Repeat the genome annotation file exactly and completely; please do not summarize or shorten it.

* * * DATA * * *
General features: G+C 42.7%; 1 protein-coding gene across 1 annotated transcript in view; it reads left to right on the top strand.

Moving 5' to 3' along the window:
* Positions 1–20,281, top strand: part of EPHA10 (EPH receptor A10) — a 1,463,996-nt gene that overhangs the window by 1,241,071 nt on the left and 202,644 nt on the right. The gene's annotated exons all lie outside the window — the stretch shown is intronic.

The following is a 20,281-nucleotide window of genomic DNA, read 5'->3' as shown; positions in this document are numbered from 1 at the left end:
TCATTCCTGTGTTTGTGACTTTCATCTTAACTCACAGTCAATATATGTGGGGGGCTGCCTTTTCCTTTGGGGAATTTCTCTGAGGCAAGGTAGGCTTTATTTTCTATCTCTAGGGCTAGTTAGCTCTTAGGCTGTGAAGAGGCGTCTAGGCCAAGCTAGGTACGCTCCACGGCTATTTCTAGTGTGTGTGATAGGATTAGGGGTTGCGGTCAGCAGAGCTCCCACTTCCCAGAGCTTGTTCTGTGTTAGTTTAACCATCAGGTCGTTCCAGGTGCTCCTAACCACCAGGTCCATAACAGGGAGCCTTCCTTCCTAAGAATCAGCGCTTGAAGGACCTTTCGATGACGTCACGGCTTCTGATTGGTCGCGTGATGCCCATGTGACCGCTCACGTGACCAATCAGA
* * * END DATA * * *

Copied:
General features: G+C 42.7%; 1 protein-coding gene across 1 annotated transcript in view; it reads left to right on the top strand.

Moving 5' to 3' along the window:
* Positions 1–20,281, top strand: part of EPHA10 (EPH receptor A10) — a 1,463,996-nt gene that overhangs the window by 1,241,071 nt on the left and 202,644 nt on the right. The gene's annotated exons all lie outside the window — the stretch shown is intronic.

The following is a 20,281-nucleotide window of genomic DNA, read 5'->3' as shown; positions in this document are numbered from 1 at the left end:
TCATTCCTGTGTTTGTGACTTTCATCTTAACTCACAGTCAATATATGTGGGGGGCTGCCTTTTCCTTTGGGGAATTTCTCTGAGGCAAGGTAGGCTTTATTTTCTATCTCTAGGGCTAGTTAGCTCTTAGGCTGTGAAGAGGCGTCTAGGCCAAGCTAGGTACGCTCCACGGCTATTTCTAGTGTGTGTGATAGGATTAGGGGTTGCGGTCAGCAGAGCTCCCACTTCCCAGAGCTTGTTCTGTGTTAGTTTAACCATCAGGTCGTTCCAGGTGCTCCTAACCACCAGGTCCATAACAGGGAGCCTTCCTTCCTAAGAATCAGCGCTTGAAGGACCTTTCGATGACGTCACGGCTTCTGATTGGTCGCGTGATGCCCATGTGACCGCTCACGTGACCAATCAGA